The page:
shamelessly self-interested and probably contrary to his real views on the EU
his concerns that EU membership is incompatible with British sovereignty
The “decisions which govern all our lives”, Mr Gove argued, should be taken uniquely by “people we choose and who we can throw out if we want change”.
The Johnson-Gove argument goes something like this: unlike many continental countries, Britain has an unbroken tradition of liberty and representative democracy (a “golden thread”) dating back to Magna Carta and shared by other Anglophone nations. This tradition is almost uniquely uncompromising about accountability, steadfast in the conviction that power should rest only in the hands of leaders elected by and answerable to a nation constituting a demos, a community of shared assumptions and experiences. Thus the EU, accountable to foreigners as well as Britons, breaks the sacred bond of mutual power between decisionmakers and those on whose behalf they act.
The flaw in this case lies in the tradition’s idealistic definition of sovereignty. For Mr Johnson and Mr Gove, being sovereign is like being pregnant—you either are or you aren’t. Yet increasingly in today’s post-Westphalian world, real sovereignty is relative. A country that refuses outright to pool authority is one that has no control over the pollution drifting over its borders, the standards of financial regulation affecting its economy, the consumer and trade norms to which its exporters and importers are bound, the cleanliness of its seas and the security and economic crises propelling shock waves—migration, terrorism, market volatility—deep into domestic life. To live with globalisation is to acknowledge that many laws (both those devised by governments and those which bubble up at no one’s behest) are international beasts whether we like it or not. If sovereignty is the absence of mutual interference, the most sovereign country in the world is North Korea.
This is precisely why the two models for a Britain outside the EU often cited by Eurosceptics (including Mr Johnson), Norway and Switzerland, constitute such weak arguments for Brexit. Under the Johnson-Gove view, these countries are quite dramatically more “sovereign” than Britain. But in practice their economies and societies are so intertwined with those of their neighbours that they must subject themselves to rules over which they have no say. This exposes a false choice: in an increasingly interdependent world, countries must often opt not between pure sovereignty and the pooled sort, but—however distasteful the choice may seem—between the pooled sort and none.
The premise put forth by the souverainistes is that Britain, unlike the EU as a whole, is a coherent demos: a discrete civic unit with a distinct sense of right and wrong, a shared corpus of civil assumptions and most of all a common dialectical realm (as Benedict Anderson noted, the rise of nationalism in the 19th century was associated with emergence of a mass media, making the “imagined community” of nationhood possible). In other words the British electorate can, in its collective wisdom, reach judgments about politicians and policies in a way impossible among the EU population as a whole, with its 24 languages, 28 national media landscapes, multiple legal systems and vast range of historical and ideological hinterlands. Hence, not without reason, the Eurosceptic offence taken at comparisons of the democratic legitimacy conferred by European Parliament to that conferred by national parliaments.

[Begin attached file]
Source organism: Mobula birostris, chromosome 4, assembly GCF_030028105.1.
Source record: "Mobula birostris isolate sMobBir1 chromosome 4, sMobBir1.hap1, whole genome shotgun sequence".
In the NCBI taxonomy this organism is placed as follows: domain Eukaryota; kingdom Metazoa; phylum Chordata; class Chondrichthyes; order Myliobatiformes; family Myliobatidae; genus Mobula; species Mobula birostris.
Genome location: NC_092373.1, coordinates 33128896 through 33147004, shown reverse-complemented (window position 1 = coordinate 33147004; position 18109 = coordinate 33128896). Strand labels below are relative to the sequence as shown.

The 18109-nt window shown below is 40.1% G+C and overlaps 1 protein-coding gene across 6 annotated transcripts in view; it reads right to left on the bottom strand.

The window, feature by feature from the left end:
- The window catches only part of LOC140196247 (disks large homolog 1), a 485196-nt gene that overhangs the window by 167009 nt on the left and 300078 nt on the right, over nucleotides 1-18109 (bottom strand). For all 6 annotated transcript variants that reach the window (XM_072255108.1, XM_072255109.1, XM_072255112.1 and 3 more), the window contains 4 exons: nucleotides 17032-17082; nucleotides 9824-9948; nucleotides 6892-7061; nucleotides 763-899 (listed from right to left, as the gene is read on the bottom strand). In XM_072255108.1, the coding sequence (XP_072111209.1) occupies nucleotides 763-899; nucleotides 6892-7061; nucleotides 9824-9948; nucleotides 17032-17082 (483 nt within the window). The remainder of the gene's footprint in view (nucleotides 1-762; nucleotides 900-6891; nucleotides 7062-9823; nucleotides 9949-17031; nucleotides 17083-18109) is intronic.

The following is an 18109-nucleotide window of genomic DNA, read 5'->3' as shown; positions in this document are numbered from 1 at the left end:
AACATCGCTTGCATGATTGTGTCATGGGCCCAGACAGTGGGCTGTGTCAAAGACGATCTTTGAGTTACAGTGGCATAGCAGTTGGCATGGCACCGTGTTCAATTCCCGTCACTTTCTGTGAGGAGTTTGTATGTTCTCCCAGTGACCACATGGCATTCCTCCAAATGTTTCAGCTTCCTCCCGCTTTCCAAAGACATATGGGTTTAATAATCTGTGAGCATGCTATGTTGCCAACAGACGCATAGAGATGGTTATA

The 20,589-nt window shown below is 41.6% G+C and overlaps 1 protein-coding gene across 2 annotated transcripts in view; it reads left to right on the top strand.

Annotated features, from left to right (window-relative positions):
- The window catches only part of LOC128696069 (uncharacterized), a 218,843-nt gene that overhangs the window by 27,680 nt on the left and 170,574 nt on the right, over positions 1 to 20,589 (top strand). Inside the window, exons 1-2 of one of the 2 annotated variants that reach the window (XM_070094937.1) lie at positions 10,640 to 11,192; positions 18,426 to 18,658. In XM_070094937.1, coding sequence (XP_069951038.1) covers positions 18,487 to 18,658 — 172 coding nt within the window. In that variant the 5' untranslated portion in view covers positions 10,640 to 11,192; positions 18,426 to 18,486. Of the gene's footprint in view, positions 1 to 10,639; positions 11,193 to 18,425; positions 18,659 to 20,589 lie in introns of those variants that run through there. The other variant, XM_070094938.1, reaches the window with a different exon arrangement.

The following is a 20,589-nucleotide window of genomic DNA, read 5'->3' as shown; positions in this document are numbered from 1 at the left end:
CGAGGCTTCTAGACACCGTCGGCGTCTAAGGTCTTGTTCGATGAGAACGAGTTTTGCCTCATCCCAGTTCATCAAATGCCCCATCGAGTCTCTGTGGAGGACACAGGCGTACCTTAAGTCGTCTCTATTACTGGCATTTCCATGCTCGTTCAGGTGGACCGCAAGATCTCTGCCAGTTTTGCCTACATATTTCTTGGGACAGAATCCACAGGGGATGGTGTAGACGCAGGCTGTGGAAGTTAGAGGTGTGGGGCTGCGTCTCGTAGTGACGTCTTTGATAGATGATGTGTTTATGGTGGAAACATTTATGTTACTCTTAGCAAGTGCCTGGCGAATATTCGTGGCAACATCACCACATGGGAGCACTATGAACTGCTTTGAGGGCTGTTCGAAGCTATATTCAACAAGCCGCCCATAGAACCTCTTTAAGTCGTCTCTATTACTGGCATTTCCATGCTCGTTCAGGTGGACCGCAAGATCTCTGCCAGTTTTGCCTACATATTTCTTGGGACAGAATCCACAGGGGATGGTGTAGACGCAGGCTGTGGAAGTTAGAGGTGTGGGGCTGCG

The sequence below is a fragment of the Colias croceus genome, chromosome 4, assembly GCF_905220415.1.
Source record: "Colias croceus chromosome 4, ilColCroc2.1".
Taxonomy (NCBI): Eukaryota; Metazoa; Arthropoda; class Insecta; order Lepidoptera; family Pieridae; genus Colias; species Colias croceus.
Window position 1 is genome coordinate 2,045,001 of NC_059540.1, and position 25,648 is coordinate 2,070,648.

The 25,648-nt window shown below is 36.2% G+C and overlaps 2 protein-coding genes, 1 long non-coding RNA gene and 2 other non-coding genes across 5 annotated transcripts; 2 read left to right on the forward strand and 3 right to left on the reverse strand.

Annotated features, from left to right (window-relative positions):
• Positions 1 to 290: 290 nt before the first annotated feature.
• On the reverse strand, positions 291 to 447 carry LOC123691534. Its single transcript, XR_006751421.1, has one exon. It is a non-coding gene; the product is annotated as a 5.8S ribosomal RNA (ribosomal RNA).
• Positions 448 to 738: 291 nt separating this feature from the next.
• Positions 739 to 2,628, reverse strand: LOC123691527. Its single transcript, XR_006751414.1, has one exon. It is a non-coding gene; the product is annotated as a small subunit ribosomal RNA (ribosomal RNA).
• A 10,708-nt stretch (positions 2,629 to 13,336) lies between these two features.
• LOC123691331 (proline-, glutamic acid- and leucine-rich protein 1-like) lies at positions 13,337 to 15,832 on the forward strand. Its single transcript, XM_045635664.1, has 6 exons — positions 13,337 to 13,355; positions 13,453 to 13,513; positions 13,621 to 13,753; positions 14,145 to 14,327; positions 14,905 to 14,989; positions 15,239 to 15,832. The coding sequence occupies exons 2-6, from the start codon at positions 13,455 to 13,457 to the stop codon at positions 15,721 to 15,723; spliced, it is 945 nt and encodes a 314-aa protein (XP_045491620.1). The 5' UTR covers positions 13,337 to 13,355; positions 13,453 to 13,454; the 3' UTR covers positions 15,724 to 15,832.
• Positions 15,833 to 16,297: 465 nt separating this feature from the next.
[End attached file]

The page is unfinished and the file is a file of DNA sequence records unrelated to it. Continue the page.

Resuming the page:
Much of this holds true. But to what extent? The media is fragmenting and internationalising. The citizens of a given country do not all watch the same television programmes and read the same newspapers any more. Across Europe there is evidence of growing political polarisation along cultural lines: for all their differences in experience and outlook, voters in declining, post-industrial parts of England and France have much more in common with each other than with those in cosmopolitan London or Paris. Language divides people less all the time. Sub-national allegiances are growing in strength (note Scotland’s slide towards independence) and form an increasingly appropriate and effective basis for government (consider all the recent literature on the “age of mayors”). So while one can still argue that power exercised at a national level is more democratically valid than that exercised at a supra-national one, that case becomes less pressing with each passing year.
The EU is Britain’s to run, if only it could overcome its insecurity about scary foreign bullies. In an interconnected and ineluctably integrated 21st century, it is that, far more than the Eurosceptics’ purity games, that is real sovereignty.
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